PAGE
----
It should be noted that another important feature of the present invention is the provision of a voice activated help alarm signal 83. This help signal 83,84 is generated either by the firefighter verbally requesting "HELP" or by activation of a manual help switch 93 located on the mask attachment unit 23.
Upon activation of the "HELP" signal 83,84 either verbally or manually, the microprocessor 60 causes a help request signal to be transmitted, via transceiver 63, and also activates the location beacon 56 and/or speaker 62 to generate the above described tracking lights/beeps.
The environmental alarm logic circuitry 51 which processes the data from the environmental sensor head 15 and provides a signal 81 to microprocessor 60 indicative of the type and level of air contamination, i.e., poisons or hydrocarbons. This signal 81, via microprocessor 60 and transceiver 63, is transmitted to the command post 70 for further consideration and actions required to protect the firefighter 22.
The evacuate site alarm 58 is indicative of the logic circuitry and alarm device 56 used to direct the firefighter to evacuate the building or area. For example, the command post personnel may selectively, via verbal communications, instruct one or more of the firefighters to vacate due to a dangerous condition. In addition, the command post 70, via transceiver 74,63, may activate the evacuate site alarm 58 devices on the mask attachment units 23. Thus, both speaker 62 and the light beacon 56 are caused to generate a light/noise signal.
The signal transmitter means 25 is mounted within said inner housing means and is responsive to a help voice communication for transmitting a signal 83 indicative of the voice communication through the mask lens without degradation The circuitry 28 is operatively coupled to the battery energy source 27 and speaker 62 by conventional means (not shown).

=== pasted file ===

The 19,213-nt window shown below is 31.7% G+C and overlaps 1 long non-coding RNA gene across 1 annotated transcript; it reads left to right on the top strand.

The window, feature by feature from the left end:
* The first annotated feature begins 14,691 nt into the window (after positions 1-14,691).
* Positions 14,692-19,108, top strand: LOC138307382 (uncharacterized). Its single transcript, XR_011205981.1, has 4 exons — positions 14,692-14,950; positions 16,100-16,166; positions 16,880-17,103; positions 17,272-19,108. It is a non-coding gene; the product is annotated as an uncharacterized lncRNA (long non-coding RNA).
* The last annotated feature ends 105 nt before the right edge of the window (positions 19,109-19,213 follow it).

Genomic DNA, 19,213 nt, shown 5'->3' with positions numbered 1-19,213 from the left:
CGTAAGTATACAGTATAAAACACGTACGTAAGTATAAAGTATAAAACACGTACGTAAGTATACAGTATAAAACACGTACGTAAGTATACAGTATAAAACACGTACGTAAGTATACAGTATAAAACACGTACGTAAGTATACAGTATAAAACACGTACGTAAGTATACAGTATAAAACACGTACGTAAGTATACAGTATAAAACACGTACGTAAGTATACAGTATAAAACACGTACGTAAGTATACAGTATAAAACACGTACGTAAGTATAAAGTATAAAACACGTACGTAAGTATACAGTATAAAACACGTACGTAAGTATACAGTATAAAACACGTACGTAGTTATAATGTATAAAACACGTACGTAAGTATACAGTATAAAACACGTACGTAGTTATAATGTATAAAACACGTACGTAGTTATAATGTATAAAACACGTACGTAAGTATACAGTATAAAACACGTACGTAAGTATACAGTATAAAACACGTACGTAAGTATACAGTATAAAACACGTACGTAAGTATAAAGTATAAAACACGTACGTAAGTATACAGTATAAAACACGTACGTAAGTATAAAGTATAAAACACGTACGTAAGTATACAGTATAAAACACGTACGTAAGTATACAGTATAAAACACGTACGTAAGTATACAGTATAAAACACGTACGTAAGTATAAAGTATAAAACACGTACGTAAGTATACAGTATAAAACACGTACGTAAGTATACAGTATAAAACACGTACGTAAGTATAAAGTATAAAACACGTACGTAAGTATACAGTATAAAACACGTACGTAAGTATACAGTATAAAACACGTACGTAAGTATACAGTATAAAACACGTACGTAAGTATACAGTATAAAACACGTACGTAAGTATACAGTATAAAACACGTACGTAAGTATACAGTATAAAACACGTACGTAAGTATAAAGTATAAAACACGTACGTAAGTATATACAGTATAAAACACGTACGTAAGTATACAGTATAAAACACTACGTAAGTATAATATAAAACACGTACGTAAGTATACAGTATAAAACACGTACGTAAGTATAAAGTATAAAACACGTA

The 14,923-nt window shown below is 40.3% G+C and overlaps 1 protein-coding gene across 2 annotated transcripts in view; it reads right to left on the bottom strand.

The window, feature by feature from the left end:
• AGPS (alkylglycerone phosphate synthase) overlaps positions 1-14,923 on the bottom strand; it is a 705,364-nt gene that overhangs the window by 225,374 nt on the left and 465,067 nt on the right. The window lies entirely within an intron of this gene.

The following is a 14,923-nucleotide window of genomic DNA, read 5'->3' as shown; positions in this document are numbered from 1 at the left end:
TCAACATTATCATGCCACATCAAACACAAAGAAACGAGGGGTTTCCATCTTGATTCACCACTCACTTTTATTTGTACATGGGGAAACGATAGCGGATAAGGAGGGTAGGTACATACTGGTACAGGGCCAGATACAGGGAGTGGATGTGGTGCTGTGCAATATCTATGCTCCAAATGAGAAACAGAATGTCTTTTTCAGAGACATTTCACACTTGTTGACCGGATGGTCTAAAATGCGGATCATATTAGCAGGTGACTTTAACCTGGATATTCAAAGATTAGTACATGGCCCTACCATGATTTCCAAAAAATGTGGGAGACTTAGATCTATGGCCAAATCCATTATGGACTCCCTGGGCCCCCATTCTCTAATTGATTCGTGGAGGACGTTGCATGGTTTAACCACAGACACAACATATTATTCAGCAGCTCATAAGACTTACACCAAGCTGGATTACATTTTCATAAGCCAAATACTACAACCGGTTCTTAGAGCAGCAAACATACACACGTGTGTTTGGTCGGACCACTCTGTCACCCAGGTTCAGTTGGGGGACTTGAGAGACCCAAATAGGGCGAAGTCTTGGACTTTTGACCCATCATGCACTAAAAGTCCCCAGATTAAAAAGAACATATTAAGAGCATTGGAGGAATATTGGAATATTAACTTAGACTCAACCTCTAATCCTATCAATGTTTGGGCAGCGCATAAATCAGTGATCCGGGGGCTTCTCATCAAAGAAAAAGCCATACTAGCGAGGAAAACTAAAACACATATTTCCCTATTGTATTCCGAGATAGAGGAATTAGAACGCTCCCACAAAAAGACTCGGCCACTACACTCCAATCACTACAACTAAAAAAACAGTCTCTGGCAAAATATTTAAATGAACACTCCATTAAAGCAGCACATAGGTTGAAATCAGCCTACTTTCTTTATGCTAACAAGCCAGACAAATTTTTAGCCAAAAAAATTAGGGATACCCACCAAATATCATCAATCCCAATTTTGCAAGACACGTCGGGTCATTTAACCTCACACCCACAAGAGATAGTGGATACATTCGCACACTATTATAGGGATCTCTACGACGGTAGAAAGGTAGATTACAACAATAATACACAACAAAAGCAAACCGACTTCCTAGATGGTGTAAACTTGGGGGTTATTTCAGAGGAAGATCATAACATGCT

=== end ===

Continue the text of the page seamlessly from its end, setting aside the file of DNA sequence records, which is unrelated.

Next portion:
Speaker 62 may comprise a piezoelectric element or other small and light weight type of speaker suitable for the heat conditions that may be encountered by a firefighter 22. Likewise, the signal pick-up element may comprise a piezoelectric element or other suitable element.
Housing member 30 has a generally tubular or oval configuration with an alcove, male treads 65 and a rear opening.
Microphone 61, battery energy source 27, associated (conventional) circuitry and transmitter element or antenna 25 are operatively coupled together in conventional manner. Since the microphone 61, battery energy source 27, transmitter 63 and associated circuitry may be of conventional design that does not require invention, exhaustive details thereof shall not be provided herein to avoid prolixity. Preferably, the microphone 61 is of a noise canceling type to reduce noise from breathing.
It should be understood that the important features of the present invention resides in the novelty of the combination of components, the use of a fully integrated safety and communications electronics as illustrated in FIG. 6,7 and 8, with a SCBA mask device, the construction arrangement to facilitate use, repair, replacement, installation, and changing of batteries, the elimination of connecting cables and the design features to enable affixing onto many different mask lens without obstructing vision or air passageways substantially. Although conventional circuit design may be utilized, FIGS. 9 and 10 illustrate one circuit design prepared for applicant's invention.